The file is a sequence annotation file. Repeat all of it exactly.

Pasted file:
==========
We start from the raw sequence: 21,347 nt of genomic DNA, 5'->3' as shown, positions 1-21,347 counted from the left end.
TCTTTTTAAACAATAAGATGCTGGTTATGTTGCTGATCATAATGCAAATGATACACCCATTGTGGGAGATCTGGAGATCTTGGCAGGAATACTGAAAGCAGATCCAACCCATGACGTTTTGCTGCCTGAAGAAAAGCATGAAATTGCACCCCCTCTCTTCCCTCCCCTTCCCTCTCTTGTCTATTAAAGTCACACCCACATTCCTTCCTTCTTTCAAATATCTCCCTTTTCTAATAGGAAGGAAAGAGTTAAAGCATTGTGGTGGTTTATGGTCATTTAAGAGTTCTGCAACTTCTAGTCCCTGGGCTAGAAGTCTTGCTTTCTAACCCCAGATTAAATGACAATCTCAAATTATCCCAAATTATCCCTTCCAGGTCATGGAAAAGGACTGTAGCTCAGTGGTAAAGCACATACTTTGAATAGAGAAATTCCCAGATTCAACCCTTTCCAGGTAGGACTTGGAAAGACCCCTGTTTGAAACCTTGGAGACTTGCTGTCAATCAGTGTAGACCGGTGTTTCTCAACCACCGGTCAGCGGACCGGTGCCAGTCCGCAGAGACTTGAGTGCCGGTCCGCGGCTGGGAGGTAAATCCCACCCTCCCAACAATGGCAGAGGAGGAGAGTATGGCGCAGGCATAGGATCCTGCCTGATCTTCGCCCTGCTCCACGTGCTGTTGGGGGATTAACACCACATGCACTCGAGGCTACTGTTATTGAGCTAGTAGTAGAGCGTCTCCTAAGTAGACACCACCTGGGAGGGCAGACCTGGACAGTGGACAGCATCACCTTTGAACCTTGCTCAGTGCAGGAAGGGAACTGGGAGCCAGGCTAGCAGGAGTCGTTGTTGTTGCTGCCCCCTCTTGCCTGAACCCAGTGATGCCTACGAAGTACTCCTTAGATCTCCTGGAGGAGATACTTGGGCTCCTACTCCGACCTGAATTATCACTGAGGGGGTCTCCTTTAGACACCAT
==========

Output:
We start from the raw sequence: 21,347 nt of genomic DNA, 5'->3' as shown, positions 1-21,347 counted from the left end.
TCTTTTTAAACAATAAGATGCTGGTTATGTTGCTGATCATAATGCAAATGATACACCCATTGTGGGAGATCTGGAGATCTTGGCAGGAATACTGAAAGCAGATCCAACCCATGACGTTTTGCTGCCTGAAGAAAAGCATGAAATTGCACCCCCTCTCTTCCCTCCCCTTCCCTCTCTTGTCTATTAAAGTCACACCCACATTCCTTCCTTCTTTCAAATATCTCCCTTTTCTAATAGGAAGGAAAGAGTTAAAGCATTGTGGTGGTTTATGGTCATTTAAGAGTTCTGCAACTTCTAGTCCCTGGGCTAGAAGTCTTGCTTTCTAACCCCAGATTAAATGACAATCTCAAATTATCCCAAATTATCCCTTCCAGGTCATGGAAAAGGACTGTAGCTCAGTGGTAAAGCACATACTTTGAATAGAGAAATTCCCAGATTCAACCCTTTCCAGGTAGGACTTGGAAAGACCCCTGTTTGAAACCTTGGAGACTTGCTGTCAATCAGTGTAGACCGGTGTTTCTCAACCACCGGTCAGCGGACCGGTGCCAGTCCGCAGAGACTTGAGTGCCGGTCCGCGGCTGGGAGGTAAATCCCACCCTCCCAACAATGGCAGAGGAGGAGAGTATGGCGCAGGCATAGGATCCTGCCTGATCTTCGCCCTGCTCCACGTGCTGTTGGGGGATTAACACCACATGCACTCGAGGCTACTGTTATTGAGCTAGTAGTAGAGCGTCTCCTAAGTAGACACCACCTGGGAGGGCAGACCTGGACAGTGGACAGCATCACCTTTGAACCTTGCTCAGTGCAGGAAGGGAACTGGGAGCCAGGCTAGCAGGAGTCGTTGTTGTTGCTGCCCCCTCTTGCCTGAACCCAGTGATGCCTACGAAGTACTCCTTAGATCTCCTGGAGGAGATACTTGGGCTCCTACTCCGACCTGAATTATCACTGAGGGGGTCTCCTTTAGACACCAT